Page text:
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Opposition questions YEuK decision to close low-demand science programs.

ySTANBUL (CyHAN)- An opposition deputy has questioned a decision of the Higher Education Board (YEuK) to close natural science programs in state universities that accepted less than 11 students in the relevant programs last year, asking the effect of the decision on primary school education in the future.

In a parliamentary question to Prime Minister Ahmet Davutoy-lu on Wednesday, main opposition Republican People's Party (CHP) lawmaker Umut Oran said a total of 36 universities' chemistry departments, 31 universities' physics departments, 22 universities' biology departments and seven universities' mathematics departments will not accept students in the 2015-2016 academic year and that the number of natural science departments at state universities will be reduced from 241 to 145 because of YEuK's decision to close natural science programs in state universities that accepted less than 11 students in 2014.

Oran questioned if the decision to close natural science departments and for universities not to provide physics, chemistry, biology and mathematics education does not affect the education of future generations of primary school students, as graduates of the university programs would usually go on to teach these students, and questioned why the government did not take measures to increase the popularity of natural sciences among student candidates instead of closing the departments that provided tuition on the subject.

Oran also recalled President Recep Tayyip Erdoy-an's remarks in September 2014, which criticized the European Court of Human Right's (ECtHR) decision for Turkey to remove compulsory religion courses and asked whether is there any connection between Erdoy-an's remarks on the court ruling and YEuK's recent decision.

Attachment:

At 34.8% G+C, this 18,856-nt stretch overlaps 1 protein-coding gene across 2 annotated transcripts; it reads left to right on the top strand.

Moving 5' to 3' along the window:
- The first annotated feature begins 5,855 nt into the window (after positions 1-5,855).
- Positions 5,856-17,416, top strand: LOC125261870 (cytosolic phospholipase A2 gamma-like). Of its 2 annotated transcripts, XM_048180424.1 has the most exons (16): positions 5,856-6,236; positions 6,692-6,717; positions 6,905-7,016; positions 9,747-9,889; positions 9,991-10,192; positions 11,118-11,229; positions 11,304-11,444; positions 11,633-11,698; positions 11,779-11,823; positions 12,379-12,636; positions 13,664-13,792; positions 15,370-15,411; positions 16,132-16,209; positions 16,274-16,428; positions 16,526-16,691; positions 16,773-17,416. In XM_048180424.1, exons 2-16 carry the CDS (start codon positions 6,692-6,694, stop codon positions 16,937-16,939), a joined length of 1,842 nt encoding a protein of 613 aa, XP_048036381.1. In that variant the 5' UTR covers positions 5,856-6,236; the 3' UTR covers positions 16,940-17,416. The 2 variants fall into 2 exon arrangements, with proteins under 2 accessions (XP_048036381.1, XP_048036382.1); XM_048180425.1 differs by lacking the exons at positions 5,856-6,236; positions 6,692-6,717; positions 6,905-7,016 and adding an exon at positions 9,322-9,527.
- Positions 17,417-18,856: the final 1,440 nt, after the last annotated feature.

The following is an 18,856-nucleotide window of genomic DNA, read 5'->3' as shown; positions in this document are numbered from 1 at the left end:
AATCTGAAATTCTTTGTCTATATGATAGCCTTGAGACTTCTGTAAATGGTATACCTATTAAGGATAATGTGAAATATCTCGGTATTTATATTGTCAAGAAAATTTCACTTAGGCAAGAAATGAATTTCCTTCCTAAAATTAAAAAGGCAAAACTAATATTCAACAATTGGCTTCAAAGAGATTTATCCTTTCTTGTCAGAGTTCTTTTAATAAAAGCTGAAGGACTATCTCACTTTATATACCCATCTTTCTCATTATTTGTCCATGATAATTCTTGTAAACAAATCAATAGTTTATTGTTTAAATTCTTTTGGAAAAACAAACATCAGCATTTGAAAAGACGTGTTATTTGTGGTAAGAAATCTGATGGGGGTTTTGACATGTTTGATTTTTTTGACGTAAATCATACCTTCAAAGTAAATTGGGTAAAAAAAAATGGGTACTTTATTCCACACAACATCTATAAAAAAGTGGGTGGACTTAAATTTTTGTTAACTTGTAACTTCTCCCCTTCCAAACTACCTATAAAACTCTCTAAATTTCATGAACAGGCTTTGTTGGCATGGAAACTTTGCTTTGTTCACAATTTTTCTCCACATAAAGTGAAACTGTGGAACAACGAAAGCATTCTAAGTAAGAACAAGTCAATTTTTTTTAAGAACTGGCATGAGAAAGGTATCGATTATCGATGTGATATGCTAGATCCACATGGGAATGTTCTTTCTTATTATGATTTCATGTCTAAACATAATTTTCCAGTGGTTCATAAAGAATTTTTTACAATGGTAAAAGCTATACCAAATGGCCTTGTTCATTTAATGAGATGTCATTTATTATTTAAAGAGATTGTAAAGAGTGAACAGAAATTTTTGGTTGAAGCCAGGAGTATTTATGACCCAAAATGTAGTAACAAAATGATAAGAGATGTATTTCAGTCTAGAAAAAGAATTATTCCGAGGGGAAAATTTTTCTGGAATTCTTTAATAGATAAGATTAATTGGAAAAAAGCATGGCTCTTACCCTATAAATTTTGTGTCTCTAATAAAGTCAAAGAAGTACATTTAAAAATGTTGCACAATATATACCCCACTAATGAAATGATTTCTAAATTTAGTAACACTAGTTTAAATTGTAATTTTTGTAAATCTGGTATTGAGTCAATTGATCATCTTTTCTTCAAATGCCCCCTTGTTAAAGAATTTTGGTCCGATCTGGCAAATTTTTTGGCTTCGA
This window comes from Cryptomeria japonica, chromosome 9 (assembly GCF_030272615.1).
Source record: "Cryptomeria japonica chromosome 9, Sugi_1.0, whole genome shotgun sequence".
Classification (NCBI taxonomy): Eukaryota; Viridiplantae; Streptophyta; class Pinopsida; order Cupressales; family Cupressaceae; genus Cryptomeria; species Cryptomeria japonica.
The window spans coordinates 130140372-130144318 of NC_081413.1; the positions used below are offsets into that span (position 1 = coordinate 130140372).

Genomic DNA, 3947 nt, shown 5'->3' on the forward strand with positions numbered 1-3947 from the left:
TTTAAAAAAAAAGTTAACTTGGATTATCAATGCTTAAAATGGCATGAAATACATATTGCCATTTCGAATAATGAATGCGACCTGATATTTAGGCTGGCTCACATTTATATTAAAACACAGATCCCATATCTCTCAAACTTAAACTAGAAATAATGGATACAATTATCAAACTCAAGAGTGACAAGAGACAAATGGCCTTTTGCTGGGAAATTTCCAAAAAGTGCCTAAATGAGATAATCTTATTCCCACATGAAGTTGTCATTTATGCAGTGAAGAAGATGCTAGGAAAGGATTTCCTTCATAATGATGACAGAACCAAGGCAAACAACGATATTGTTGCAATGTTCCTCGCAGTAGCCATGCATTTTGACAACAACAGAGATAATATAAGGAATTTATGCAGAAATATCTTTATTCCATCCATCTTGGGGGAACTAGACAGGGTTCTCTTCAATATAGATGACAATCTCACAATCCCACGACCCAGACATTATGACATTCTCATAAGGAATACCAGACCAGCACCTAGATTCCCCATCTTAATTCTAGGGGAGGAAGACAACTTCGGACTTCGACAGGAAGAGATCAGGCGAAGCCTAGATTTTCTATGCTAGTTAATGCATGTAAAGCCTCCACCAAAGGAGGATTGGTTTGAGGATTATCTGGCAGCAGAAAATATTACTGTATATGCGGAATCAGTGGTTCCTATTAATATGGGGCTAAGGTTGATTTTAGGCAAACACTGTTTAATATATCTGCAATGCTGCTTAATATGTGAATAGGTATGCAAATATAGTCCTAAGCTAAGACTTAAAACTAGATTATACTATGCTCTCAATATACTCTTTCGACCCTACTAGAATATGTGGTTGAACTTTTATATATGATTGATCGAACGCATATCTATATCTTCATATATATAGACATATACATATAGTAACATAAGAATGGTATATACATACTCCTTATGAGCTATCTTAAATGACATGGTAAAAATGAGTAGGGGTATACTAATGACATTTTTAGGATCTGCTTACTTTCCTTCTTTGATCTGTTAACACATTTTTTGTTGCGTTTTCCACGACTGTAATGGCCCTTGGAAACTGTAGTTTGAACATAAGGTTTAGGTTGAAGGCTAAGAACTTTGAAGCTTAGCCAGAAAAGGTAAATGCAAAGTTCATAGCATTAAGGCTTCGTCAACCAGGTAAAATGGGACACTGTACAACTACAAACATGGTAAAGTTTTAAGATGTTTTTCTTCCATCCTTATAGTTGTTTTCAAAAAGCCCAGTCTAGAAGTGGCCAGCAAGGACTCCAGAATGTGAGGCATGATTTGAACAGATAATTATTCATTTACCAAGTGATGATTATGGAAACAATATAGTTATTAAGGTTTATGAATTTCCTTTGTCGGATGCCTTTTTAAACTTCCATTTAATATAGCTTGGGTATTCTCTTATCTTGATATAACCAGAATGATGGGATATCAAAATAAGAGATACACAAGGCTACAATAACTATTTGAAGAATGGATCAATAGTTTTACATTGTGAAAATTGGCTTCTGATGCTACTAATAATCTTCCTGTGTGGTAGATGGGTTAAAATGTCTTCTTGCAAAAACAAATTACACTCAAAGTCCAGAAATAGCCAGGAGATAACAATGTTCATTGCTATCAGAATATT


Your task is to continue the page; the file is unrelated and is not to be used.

In remarks on Sept. 29, 2014, Erdoy-an had argued that compulsory religion courses should not be a matter of debate, just like the required teaching of mathematics or physics in schools around the world is never a matter of discussion.

"The decision is a wrong one because there is no such practice in the West," he said. "You cannot see anywhere in the world that compulsory courses on mathematics, physics or chemistry are being made a subject of debate. But for some reason, classes on religious culture and morality are always a subject of debate," he had said.

Oran's parliamentary question came after YEuK President Yekta Sarac's reported remarks on Monday, announcing that YEuK is planning to decrease the number of university programs that had a decline in demand for the next academic year. Biology, physics, chemistry and mathematics departments rank among the top departments that failed to fulfill their student quotas despite the quota decreasing since 2010.

(Cihan/Today's Zaman) CyHAN

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Publication:Cihan News Agency (CNA)
Date:Apr 29, 2015
Words:437
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